Founded in 1983, La Terra Fina, meaning “the good earth” in Italian, produces a wide range of all-natural, ready-to-eat refrigerated quiches and dips rich in flavor and high in quality. Its products are sold in supermarkets, club stores, and specialty grocery retailers nationwide. Check them out at or


Prof. Emeritus Karlene Roberts to Advise U.S. Marine Board



Beginning in 2013, Haas Professor Emeritus Karlene Roberts will serve a three-year appointment as an advisory member to the United States Marine Board. Roberts’ role will be to examine issues related to maritime transportation—ports, channels, inland water, seaways—and the environment. She will also help the Marine Board identify research needs.

The Marine Board of the National Research Council (NRC) is part of the Transportation Research Board. The Marine Board has provided expertise on maritime transportation and marine engineering and technology since1965.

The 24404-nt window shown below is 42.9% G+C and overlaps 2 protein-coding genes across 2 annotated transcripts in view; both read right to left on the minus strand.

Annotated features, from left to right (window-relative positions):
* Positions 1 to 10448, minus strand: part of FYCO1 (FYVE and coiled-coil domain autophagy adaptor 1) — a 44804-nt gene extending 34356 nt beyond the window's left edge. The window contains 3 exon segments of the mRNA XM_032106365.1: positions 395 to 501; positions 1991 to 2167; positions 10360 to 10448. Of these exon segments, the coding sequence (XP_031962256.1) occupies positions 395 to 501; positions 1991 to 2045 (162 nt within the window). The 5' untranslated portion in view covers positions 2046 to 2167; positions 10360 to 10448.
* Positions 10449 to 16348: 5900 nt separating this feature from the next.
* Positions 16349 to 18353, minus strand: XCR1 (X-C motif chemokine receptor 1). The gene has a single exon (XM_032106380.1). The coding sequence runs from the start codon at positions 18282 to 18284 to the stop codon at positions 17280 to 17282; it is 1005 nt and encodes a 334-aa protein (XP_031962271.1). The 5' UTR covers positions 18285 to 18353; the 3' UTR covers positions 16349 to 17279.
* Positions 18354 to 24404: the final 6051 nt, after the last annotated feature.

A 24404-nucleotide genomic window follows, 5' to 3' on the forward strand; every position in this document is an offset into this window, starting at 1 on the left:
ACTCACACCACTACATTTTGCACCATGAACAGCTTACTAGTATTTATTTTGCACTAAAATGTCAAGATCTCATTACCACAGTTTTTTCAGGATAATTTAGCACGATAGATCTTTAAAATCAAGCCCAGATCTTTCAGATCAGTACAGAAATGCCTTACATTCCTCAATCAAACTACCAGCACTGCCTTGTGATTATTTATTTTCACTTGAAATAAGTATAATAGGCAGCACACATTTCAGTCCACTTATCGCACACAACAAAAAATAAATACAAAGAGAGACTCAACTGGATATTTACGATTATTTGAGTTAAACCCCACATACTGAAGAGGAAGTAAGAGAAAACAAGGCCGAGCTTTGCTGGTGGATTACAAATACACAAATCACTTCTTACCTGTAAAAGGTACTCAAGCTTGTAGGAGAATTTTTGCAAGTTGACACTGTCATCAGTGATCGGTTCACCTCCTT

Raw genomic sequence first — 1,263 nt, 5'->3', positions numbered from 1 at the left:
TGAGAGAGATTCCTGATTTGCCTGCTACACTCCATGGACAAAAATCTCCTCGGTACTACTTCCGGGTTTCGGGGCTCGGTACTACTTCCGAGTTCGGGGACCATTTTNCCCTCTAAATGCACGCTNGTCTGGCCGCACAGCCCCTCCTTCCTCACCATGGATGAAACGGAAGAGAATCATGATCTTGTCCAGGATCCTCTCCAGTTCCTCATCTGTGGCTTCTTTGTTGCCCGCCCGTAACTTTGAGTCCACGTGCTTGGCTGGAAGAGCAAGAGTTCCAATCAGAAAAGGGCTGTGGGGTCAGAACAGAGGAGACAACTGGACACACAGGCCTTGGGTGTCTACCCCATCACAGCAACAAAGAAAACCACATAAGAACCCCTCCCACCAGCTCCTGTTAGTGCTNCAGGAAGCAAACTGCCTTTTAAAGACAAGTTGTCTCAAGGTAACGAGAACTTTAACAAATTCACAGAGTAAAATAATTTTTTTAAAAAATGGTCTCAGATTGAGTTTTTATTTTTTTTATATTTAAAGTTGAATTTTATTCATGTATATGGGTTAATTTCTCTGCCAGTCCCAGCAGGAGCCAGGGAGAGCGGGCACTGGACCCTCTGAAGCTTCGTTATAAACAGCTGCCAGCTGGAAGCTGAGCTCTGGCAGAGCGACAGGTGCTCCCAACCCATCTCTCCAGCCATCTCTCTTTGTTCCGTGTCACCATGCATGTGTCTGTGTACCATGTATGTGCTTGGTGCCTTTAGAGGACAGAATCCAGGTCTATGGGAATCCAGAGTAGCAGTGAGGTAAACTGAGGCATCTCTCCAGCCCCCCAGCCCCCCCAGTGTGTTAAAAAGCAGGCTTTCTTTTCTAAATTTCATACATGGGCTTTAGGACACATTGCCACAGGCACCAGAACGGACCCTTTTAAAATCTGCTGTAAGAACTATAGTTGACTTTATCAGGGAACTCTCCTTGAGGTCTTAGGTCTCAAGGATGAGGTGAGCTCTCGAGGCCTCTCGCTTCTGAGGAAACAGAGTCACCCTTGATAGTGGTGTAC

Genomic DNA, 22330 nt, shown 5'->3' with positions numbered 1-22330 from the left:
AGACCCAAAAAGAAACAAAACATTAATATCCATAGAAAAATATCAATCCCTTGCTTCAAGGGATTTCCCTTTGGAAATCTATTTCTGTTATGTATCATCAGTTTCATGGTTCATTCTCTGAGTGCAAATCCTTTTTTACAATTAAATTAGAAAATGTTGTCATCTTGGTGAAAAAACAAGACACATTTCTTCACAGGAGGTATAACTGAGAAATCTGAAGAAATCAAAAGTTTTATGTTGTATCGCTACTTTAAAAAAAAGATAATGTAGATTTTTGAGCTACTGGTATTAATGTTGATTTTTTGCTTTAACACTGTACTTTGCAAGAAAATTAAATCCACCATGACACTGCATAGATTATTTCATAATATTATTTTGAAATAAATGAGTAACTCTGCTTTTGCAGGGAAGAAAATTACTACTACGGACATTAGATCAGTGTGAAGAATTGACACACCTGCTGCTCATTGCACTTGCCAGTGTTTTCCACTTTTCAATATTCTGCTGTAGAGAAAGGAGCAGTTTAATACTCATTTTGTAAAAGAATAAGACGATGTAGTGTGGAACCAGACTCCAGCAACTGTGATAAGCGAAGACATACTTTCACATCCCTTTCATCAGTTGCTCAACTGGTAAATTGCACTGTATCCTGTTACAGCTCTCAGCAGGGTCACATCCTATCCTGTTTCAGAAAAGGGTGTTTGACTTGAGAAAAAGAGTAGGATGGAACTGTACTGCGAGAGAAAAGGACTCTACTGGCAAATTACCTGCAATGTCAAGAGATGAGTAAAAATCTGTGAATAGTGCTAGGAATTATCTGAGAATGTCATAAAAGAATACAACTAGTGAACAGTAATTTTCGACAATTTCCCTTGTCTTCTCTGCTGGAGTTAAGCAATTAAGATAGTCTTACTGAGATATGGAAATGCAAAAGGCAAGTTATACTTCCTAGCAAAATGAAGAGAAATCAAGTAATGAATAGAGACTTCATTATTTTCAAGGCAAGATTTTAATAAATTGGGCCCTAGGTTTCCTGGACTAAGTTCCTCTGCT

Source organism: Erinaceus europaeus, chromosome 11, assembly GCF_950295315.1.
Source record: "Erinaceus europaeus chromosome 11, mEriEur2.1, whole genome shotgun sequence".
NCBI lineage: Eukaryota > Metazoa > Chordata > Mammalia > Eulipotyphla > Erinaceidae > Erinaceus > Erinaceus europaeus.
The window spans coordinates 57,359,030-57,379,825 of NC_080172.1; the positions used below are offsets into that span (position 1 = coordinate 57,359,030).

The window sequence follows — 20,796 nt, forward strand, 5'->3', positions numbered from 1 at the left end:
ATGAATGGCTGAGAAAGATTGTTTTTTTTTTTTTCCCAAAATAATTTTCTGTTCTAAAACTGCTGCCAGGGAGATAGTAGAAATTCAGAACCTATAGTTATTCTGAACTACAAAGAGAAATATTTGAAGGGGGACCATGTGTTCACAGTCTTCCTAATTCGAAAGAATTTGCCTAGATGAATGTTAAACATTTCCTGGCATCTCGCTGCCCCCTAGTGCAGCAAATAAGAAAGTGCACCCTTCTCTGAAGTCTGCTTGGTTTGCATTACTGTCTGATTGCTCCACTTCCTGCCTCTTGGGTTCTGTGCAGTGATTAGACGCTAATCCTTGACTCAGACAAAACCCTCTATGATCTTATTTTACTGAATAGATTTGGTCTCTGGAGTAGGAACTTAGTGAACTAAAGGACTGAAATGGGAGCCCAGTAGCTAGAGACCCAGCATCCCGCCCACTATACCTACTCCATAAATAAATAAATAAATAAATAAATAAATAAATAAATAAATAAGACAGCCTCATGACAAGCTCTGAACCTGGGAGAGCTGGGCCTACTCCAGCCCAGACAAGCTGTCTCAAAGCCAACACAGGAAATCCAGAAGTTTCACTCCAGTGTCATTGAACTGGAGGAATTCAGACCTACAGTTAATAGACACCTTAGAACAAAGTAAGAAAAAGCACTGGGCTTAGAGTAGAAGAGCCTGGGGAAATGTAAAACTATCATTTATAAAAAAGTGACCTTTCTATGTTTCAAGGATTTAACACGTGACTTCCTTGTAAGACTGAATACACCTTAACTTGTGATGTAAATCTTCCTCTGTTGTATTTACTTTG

"Berkeley engineering professors have been on the Marine Board before and I’m told I will be the first social scientist on the board," says Roberts. "It's important because it is the maritime industry's and the government's recognition that maritime problems are not just technological problems, but have social and environmental implications such as BP’s Gulf of Mexico oil spill crisis."

In October, Roberts attended a meeting about maritime practices in the Arctic. According to Roberts, the Marine Board faces the challenge of getting a majority of U.S. legislators to understand that our nation is an Arctic one. "Because of climate change, the Arctic is dramatically changing, uncovering millions of dollars of minerals that will be mined (including oil) and providing shipping routes that have never before been available. All of this has to be managed with sensitivity because of the vast number of safety problems that will arise. My contribution will be to increase performance reliability and safety," says Roberts.